Blu DeTiger's Aguilar rig at the Metro, November 8, 2022.
"Blu DeTiger's Aguilar rig at the Metro, November 8, 2022.

It is a weird time, but it's always a weird time.

Yeah. But then again, because I get very overwhelmed by all that stuff a lot too. And during the pandemic, obviously, I had time to post every single day, and I was doing all these videos and stuff. And then now with touring and making music, I don't have that same time. And I get really overwhelmed by it. I'm like, "Oh my god, how am I also supposed to post all these things?"

Are you still feeling that pressure to keep up with that audience?

Yeah, totally, and I'm trying to just merge it.

But I think it has merged because people come to the shows and are like, "Oh, I followed you on TikTok from this one video, and I love the music, and blah blah blah."

It always helps, and I'm the same person, so if you like me for one thing, you'll probably like my music, I hope. I don't know. If you don't, it's fine. Whatever. But yeah, it's really hard to keep up with all of it. I think all of that culminates in the live show too, so I'll see the people—

In real life.

Yeah, in real life. And I'm like, "Oh, OK, this is how those videos have affected these people." And it inspires me to do it more.

I love that.

But yeah, it's tough to keep up with it.

Speaking of the larger industry as a whole, tell me about being approached by Fender to create this little beauty over here.

Oh yeah. I mean, they first hit me up when I was 17, I think. And I was so excited. I was so hyped. I was like, "I made it." I was like, "This is it, endorsed." It wasn't even an endorsement. They were just like, "Hey, do you want a bass?" But in my head, I was like, "I'm endorsed by Fender. Only the best musicians out there..." I was so... You know what I mean, when you're younger? So that was sick.

They gave me an American Elite Jazz Bass that is on stage as well. I brought it with me on this tour, and that's my go-to bass still to this day. It's my favorite.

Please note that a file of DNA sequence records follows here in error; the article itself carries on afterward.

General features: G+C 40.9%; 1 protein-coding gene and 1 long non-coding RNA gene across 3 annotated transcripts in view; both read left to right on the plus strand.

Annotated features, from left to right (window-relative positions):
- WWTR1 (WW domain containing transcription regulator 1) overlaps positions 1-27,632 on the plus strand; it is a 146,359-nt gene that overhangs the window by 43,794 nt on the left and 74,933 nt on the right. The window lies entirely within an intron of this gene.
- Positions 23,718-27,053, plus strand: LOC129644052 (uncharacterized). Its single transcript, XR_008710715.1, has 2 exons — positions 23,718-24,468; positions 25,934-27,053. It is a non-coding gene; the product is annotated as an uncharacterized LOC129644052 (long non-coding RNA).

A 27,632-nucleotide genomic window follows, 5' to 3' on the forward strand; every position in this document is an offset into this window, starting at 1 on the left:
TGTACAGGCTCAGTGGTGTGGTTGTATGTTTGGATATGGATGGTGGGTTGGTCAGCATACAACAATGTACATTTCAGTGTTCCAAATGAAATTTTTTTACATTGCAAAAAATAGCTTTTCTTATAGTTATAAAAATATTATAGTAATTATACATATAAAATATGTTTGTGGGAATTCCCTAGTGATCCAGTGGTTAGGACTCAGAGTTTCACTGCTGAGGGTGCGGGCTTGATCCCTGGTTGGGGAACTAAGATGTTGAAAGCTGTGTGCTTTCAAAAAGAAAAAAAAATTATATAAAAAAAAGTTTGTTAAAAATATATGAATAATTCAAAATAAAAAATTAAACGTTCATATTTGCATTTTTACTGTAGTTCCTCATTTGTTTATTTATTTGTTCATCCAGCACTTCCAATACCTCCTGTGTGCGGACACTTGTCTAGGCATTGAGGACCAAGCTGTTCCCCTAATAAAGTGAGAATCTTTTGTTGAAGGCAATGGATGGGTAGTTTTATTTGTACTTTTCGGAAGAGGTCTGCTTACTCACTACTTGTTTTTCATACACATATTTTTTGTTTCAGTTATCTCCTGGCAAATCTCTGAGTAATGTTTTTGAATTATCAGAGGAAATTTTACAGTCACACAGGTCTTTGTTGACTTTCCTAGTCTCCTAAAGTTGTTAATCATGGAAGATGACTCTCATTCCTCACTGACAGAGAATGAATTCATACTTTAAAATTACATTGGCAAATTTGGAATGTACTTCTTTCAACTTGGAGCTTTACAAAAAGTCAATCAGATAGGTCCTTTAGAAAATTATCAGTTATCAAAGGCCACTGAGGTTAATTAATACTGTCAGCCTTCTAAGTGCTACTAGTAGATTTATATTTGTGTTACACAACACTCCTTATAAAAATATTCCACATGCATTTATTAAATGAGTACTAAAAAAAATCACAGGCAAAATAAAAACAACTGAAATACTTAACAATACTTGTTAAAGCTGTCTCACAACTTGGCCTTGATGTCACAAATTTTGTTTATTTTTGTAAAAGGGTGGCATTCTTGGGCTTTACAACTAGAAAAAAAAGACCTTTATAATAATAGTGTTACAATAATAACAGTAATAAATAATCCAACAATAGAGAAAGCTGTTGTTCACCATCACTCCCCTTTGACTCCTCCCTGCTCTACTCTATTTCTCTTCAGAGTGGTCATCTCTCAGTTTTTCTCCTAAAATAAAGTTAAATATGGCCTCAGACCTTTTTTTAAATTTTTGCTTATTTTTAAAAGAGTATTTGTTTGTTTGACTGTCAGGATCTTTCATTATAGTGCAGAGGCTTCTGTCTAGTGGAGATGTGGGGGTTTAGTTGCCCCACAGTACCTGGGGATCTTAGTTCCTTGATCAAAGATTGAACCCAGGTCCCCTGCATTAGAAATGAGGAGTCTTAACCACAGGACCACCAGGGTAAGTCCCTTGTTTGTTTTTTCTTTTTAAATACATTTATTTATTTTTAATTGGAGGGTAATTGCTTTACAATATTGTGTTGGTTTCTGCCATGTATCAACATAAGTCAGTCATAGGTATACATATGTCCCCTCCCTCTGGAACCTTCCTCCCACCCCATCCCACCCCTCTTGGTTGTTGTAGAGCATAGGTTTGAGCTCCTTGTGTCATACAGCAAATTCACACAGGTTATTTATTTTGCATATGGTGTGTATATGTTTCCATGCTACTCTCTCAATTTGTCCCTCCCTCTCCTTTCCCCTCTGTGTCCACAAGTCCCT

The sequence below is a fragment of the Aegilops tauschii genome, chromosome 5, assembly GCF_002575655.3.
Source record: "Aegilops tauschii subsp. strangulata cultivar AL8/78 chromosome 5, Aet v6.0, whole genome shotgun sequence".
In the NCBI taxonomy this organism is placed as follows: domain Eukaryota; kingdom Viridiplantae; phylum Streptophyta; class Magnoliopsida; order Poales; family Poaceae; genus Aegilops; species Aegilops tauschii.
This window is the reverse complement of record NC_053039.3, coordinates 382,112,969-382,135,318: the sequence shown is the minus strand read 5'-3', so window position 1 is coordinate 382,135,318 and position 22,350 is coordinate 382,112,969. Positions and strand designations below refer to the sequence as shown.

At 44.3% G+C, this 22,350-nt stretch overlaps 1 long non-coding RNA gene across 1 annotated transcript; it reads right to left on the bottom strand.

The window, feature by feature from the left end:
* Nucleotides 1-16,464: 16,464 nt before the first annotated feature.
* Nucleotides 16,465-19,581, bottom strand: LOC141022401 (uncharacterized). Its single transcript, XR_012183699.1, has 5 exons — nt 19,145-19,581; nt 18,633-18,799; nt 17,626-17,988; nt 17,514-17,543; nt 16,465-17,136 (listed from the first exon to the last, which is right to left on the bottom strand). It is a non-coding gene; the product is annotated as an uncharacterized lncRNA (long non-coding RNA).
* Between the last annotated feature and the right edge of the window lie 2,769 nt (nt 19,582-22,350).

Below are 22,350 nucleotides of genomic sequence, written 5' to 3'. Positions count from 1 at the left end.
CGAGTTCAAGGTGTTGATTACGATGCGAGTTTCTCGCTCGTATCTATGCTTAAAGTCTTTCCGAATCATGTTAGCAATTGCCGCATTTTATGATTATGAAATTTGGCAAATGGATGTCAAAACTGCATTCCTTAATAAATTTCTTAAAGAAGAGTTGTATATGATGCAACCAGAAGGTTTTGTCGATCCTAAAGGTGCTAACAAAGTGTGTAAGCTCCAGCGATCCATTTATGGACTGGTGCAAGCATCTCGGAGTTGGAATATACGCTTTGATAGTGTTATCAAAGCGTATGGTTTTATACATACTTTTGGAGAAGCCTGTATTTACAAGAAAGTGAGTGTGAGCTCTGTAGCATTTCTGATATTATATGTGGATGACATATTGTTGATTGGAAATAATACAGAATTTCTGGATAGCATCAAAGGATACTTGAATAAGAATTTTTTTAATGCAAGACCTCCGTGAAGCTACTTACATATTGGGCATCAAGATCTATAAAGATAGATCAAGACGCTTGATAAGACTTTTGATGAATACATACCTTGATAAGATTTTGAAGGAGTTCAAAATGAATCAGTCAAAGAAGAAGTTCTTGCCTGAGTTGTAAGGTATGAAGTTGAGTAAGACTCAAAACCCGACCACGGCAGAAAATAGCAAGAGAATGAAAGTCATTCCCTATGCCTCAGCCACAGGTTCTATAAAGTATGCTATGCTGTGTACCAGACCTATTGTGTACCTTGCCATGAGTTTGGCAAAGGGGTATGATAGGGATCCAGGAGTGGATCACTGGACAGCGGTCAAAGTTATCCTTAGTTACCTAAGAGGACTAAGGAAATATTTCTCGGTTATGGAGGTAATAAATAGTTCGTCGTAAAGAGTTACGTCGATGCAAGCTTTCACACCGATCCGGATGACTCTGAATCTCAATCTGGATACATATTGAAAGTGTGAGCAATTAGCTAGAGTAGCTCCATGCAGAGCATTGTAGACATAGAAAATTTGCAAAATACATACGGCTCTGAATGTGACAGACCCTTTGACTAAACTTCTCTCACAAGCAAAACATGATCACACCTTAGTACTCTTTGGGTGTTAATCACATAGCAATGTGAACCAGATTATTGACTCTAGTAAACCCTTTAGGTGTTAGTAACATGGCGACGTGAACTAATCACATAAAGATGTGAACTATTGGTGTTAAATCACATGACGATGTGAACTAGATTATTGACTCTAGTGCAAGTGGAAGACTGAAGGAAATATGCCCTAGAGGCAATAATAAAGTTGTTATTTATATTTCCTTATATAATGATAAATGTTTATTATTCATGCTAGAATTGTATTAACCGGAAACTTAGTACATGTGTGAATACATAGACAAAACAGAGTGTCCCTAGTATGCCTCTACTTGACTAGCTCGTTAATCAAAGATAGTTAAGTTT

Blu DeTiger | Player Plus Sessions | Fender

So since then I've been working with them for a while, and they've always been really supportive, anything I needed. Then we did a campaign together for the Precision Basses, the Player Plus Precision Bass, which was really fun. And they gave me a lot of creative freedom. I kind of creative directed the whole thing. It was really cool.

And then I was like, "OK, it's time. I need to make a Custom Shop." And with touring and stuff, it's so hard on the body physically, especially with bass, because it's so heavy. So I was like, "OK, I want my custom chop to be lightweight." So that's kind of what we did with this one. That's the main thing, and then obviously the aesthetics of it.

Blu DuTiger's Custom Shop Jazz Bass
Blu DuTiger's Custom Shop Jazz Bass.

I love a matching headstock.

Right? I wasn't sure about it. Then I was like, "It's fire." On stage it shines. It's really cool.

I'm sure. Seems like it has disco ball energy?

Yeah, seriously.

Tell us a little bit about the gear that you use in the studio and on tour.

So yeah, Fender bass, obviously. For amps, I use Aguilar, my fave. So with me on this tour, I have two 4x10s and a DB 751 Aguilar head, which is my favorite. So that's my thing right now. I would do an 8x10, but it's easier to transport the two 4x10s.

That's always my rig, and it's really nice with this space through that preamp sounds really good. And then I have a wireless, always wireless, never cable. It's more free moving around.

I've seen videos of you playing in the crowd.

Oh yeah, I love it. Oh my god, I play so differently if I have the cable attached. I can't play.

Do people ever watch the video, and they go, "This is not really her playing."

"She never plays." Yeah, 100%. "It's not even plugged in." I'm like, "Dude, remember wireless?"

It's 2022.

Yeah. I'm like, "iPhones can exist, and they don't have wireless band?" Yeah, so I'll do wireless. And then I have a few pedals, like the EarthQuaker Devices I really liked. I don't really use too many. I have a distortion and a phaser and an octave pedal. That's pretty much all I use.

What was the first, do you remember, the first time you played through a pedal?

I think I used to have those... You know those big pedal board things like Line 6 or whatever, they have all the different sounds? I got one of those when I was younger, and we were just having a field day playing with it and just the millions and millions of sounds. I was having a lot of fun with that. Yeah, probably when I was 14 or something.

Then I was just getting sick of it because I was like, "I want to make sure I can make it sound really good on its own."